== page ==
Director: Wong Kar-Wai
Running Time: 108 minutes (US) 130 minutes (original cut)
The Grandmaster is the latest effort from Hong Kong director Wong Kar-Wai. Having directed acclaimed films such as Chungking Express, 2046, and In the Mood for Love, he has a built a reputation as one of the best Asian filmmakers of our generation. Like his previous films, this one is in Cantonese with subtitles.
The Grandmaster stars Tony Leung, who has appeared in six previous Wong Kar-Wai films, as Ip Man. Ip Man was a Chinese martial artist known for Wing Chun style and for training the legendary Bruce Lee. There was a previous film based on his life released in 2008, titled Ip Man.
The film’s strength lies in its visuals. The fight scenes are brilliantly choreographed; I haven’t seen a film with action scenes like this. The only problem is they get somewhat repetitive after a while. The camera often focuses in an extreme close up on a certain aspect of the fight while going into slow motion. This is a very interesting effect at first, but gets somewhat tedious as the film goes along. Also, it seems like fights just happen for no real reason. There's also an overemphasis on onscreen text filling in the blanks of the plot. Once at the beginning would have been okay, but it happens multiple times throughout the film.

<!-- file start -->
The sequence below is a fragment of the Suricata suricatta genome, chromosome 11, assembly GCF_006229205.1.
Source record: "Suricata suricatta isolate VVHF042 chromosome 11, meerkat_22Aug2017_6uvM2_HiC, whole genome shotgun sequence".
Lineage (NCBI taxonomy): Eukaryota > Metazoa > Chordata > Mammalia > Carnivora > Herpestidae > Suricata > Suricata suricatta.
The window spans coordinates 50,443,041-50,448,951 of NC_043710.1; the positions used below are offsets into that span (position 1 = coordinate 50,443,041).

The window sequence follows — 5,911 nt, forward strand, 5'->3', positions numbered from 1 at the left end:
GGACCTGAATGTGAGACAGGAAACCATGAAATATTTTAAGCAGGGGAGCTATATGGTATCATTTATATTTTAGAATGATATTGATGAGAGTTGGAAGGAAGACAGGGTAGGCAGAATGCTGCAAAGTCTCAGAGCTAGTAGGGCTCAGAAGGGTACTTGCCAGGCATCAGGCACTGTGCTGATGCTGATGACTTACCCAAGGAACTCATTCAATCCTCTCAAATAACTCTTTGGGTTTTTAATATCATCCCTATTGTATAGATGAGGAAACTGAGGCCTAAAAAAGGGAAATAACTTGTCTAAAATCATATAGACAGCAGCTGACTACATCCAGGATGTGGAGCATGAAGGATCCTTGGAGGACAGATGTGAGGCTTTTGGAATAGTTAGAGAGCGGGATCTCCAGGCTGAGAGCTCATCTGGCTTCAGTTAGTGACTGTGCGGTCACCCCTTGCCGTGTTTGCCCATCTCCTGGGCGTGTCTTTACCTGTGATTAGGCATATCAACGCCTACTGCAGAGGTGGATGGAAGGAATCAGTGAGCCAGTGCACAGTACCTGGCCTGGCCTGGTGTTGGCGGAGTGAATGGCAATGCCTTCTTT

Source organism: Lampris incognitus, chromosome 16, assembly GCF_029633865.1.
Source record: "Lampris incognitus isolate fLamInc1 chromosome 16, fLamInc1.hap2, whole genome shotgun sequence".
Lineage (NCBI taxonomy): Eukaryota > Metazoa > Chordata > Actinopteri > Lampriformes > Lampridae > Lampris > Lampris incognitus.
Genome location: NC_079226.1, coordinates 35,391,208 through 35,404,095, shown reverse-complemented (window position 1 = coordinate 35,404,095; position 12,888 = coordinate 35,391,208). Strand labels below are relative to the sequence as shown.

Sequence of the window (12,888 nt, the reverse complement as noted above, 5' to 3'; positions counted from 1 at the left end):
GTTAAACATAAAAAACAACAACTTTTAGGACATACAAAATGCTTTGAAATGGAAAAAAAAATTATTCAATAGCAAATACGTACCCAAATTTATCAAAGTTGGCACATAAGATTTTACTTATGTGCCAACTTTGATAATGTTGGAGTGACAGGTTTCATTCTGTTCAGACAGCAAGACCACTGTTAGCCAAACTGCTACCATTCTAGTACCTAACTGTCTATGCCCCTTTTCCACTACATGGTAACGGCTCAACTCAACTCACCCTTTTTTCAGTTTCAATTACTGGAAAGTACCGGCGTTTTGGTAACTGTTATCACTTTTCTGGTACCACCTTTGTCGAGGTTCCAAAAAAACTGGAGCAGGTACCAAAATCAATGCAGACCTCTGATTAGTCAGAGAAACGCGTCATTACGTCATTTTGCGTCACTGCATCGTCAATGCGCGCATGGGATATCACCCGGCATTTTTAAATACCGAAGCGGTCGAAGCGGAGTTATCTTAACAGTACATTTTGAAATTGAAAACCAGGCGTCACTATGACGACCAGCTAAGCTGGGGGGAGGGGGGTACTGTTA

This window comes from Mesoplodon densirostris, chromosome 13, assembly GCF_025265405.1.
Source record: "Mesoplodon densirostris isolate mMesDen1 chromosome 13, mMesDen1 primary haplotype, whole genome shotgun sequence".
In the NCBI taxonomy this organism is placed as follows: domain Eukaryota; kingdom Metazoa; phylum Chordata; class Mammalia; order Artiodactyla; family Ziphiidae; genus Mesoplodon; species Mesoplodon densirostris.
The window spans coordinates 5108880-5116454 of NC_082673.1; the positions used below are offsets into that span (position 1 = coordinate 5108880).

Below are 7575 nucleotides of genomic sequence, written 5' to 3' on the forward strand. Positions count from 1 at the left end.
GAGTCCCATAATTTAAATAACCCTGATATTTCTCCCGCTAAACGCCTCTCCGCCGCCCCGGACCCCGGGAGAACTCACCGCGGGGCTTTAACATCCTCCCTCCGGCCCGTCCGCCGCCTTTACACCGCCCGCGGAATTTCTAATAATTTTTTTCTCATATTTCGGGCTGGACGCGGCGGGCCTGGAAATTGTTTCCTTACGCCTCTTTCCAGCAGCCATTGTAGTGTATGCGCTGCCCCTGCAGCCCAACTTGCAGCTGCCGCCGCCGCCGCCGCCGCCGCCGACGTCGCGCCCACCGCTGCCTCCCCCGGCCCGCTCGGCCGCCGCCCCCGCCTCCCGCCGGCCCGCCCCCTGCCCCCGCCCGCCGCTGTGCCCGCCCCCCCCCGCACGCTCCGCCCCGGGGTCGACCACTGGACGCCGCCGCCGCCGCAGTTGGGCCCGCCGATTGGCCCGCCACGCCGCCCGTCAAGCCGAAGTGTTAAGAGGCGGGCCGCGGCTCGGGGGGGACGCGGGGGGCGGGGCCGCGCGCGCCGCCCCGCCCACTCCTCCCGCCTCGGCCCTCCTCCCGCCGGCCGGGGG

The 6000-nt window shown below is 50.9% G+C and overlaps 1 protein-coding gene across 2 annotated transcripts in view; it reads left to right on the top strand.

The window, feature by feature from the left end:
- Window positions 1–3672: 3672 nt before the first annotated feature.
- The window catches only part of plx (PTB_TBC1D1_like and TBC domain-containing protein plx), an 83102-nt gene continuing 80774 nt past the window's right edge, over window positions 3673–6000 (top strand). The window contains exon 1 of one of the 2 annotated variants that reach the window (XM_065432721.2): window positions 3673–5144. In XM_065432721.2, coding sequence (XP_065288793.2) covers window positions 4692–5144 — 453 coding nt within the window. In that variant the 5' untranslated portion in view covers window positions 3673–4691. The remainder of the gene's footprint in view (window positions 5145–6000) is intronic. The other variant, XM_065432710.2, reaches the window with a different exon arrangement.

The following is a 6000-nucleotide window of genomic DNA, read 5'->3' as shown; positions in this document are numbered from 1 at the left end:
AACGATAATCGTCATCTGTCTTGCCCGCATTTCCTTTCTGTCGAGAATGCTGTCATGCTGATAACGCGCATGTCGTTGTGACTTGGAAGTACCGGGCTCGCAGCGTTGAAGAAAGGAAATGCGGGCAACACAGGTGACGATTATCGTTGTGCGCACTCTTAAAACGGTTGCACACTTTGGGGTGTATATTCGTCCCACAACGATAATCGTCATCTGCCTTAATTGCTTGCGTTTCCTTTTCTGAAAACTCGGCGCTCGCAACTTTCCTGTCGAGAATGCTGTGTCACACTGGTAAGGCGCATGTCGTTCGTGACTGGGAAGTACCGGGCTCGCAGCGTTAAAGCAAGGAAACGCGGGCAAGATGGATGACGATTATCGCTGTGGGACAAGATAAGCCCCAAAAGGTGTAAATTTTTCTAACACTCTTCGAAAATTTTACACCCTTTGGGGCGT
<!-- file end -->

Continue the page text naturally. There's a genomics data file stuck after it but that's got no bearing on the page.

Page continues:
Unfortunately, this movie starts great, but gets kind of slow as it hits the second act. The plot gets bogged down in a romantic subplot between Ip Man and Ziyi Zhang’s character. As usual with Wong Kar-Wai, the love is unrequited. Furthermore, many of the secondary characters aren’t entirely fleshed out. Perhaps this is a result of 22 minutes being cut for the American version.
The Grandmaster will likely appeal to Wong Kar-Wai fans, as it is done in his usual style. Those unfamiliar with his work may find it a bit boring, however. Overall, the film is decent, but could have been much better.
As of August 31st, it currently has a 74 percent rating on Rotten Tomatoes and a 6.6 on IMDB. It’s grossed over $55 million worldwide, with less than a million of that coming from the US.